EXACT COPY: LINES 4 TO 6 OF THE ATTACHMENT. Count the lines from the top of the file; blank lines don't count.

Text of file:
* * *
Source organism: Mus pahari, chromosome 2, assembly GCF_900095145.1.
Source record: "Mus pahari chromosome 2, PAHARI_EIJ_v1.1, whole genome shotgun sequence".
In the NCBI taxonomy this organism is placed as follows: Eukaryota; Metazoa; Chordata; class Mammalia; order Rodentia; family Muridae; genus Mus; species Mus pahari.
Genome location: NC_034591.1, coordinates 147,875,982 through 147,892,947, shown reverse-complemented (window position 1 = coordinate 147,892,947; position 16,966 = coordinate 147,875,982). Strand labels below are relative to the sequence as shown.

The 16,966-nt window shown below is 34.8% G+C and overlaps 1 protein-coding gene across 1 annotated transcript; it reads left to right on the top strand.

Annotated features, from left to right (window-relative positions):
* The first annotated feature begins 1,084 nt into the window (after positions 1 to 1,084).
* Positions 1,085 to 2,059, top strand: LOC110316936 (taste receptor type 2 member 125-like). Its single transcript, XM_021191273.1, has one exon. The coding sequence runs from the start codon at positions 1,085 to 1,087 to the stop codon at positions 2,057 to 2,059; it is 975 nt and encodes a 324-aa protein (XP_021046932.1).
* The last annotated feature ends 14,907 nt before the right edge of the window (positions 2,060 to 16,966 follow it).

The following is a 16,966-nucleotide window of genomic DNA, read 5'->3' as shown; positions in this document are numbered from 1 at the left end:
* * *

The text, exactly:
Genome location: NC_034591.1, coordinates 147,875,982 through 147,892,947, shown reverse-complemented (window position 1 = coordinate 147,892,947; position 16,966 = coordinate 147,875,982). Strand labels below are relative to the sequence as shown.

The 16,966-nt window shown below is 34.8% G+C and overlaps 1 protein-coding gene across 1 annotated transcript; it reads left to right on the top strand.

Annotated features, from left to right (window-relative positions):